2. Why Republicans May Let PPACA Stand. The Patient Protection and Affordable Care Act will be amended. Whether those changes are substantial or not is in the hands of newly empowered Congressional Republicans – and, as noted below, a few Democrats). The GOP, both from ideological disagreements with President Obama and political calculation gave no support to the Administration’s major legislative goals. Unified Republican caucuses in both Chambers of Congress worked to deny the President any support – at times even when the President was promoting or at least open to GOP positions. And they were rewarded with a political landslide of historical proportions. With 21 of the 33 Senate seats up for election held by Democrats and the Presidency on the line in 2012, why mess with success? (OK, besides a desire to solve problems). If the strategy is to deny the President accomplishments upon which he can campaign for reelection, then “fixing” his flawed health care reform plan is counterproductive. Better to let things remain as they are then hope to ride displeasure with the PPACA to majorities in Congress and a Republican President in the White House. Is this a cynical perspective? Perhaps. But given the promise of “no compromise” from Representative Boehner and Senator McConnell’s statement that Republican’s “single most important thing we want to achieve is for president Obama to be a one-term president” perhaps not.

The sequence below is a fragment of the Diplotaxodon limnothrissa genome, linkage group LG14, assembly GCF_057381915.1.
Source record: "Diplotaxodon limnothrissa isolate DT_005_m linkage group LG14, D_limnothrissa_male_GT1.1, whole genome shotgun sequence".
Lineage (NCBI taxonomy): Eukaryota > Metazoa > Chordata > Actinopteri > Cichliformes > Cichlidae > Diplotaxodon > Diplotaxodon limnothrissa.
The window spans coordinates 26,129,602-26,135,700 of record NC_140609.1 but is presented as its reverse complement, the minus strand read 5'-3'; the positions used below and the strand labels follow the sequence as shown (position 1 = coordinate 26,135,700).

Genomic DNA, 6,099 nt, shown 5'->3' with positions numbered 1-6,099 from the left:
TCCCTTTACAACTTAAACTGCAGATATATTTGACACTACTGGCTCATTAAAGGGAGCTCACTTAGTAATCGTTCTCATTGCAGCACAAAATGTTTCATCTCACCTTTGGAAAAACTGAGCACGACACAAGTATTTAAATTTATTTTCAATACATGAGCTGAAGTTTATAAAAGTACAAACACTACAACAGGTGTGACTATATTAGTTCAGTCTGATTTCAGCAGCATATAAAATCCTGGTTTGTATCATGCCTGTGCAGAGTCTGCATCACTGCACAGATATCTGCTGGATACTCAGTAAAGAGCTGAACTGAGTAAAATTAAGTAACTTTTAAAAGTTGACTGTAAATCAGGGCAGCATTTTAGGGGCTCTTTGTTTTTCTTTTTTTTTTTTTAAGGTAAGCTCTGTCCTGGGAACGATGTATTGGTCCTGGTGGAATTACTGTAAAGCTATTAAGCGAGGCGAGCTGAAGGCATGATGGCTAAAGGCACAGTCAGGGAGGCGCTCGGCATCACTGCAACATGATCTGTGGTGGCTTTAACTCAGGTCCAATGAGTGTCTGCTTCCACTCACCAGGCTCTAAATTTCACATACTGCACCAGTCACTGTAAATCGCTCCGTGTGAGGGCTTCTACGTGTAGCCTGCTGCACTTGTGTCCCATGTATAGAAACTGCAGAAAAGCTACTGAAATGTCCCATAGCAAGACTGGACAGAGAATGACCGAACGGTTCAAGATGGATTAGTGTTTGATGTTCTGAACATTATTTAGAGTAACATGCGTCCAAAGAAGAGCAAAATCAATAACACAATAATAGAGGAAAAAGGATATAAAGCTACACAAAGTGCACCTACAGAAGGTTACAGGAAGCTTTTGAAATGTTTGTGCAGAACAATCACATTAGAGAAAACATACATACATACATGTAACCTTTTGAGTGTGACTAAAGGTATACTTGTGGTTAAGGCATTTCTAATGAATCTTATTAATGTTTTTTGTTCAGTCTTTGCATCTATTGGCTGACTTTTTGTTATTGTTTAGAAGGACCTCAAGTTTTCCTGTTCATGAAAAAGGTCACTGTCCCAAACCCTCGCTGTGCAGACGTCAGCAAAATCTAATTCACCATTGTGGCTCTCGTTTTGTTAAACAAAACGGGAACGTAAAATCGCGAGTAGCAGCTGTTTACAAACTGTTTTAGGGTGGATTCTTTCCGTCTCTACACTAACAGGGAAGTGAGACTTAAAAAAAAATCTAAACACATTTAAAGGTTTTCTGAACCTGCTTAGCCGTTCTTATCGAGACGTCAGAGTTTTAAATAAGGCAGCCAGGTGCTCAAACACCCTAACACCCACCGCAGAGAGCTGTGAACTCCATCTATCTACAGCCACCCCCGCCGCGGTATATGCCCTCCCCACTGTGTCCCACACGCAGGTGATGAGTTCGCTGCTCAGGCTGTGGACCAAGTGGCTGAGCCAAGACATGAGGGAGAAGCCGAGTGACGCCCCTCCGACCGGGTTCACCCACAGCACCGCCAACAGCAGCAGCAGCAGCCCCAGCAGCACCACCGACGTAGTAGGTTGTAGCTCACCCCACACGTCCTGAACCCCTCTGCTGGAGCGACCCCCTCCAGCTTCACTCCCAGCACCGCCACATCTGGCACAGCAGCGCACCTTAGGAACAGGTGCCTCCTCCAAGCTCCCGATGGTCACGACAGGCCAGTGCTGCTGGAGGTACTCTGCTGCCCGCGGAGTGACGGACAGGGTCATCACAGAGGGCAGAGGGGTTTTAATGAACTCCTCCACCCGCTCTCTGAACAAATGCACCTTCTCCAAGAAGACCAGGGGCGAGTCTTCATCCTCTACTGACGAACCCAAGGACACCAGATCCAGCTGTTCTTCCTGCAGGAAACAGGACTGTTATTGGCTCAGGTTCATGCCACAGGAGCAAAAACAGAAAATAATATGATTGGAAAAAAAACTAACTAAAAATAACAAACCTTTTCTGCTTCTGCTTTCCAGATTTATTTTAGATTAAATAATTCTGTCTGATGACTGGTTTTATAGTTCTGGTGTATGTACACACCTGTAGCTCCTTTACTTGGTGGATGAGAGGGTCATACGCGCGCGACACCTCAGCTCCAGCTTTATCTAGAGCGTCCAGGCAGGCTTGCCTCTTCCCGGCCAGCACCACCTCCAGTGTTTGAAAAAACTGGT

3. Why Republicans May Improve the PPACA. Then again, the Republicans may decide to fix a lot of what’s broken in the Patient Protection and Affordable Care Act. And even add some needed additional reforms to the package. The “just say no” political strategy carries some heavy risk. Republicans already have a worse “favorability gap than Democrats. (Exit polls indicate that 43 percent of voters have a favorable view of Democrats while 53 percent view them unfavorably while 41 percent viewed Republicans favorably and 53 percent viewed them unfavorably). Other polls show the public wants Republicans and Democrats to work together to get things done. Now that they have power, the public may punish the GOP if they fail to deliver results. “Fixing” health care reform would demonstrate Republicans understand their responsibility to move beyond gridlock. Some changes will be easy; others much harder. But a vibrant debate – and some political compromises – could also enable Republicans to achieve long held goals like medical malpractice reform and improve the cost containment provisions of the new health care reform law. At least one can hope.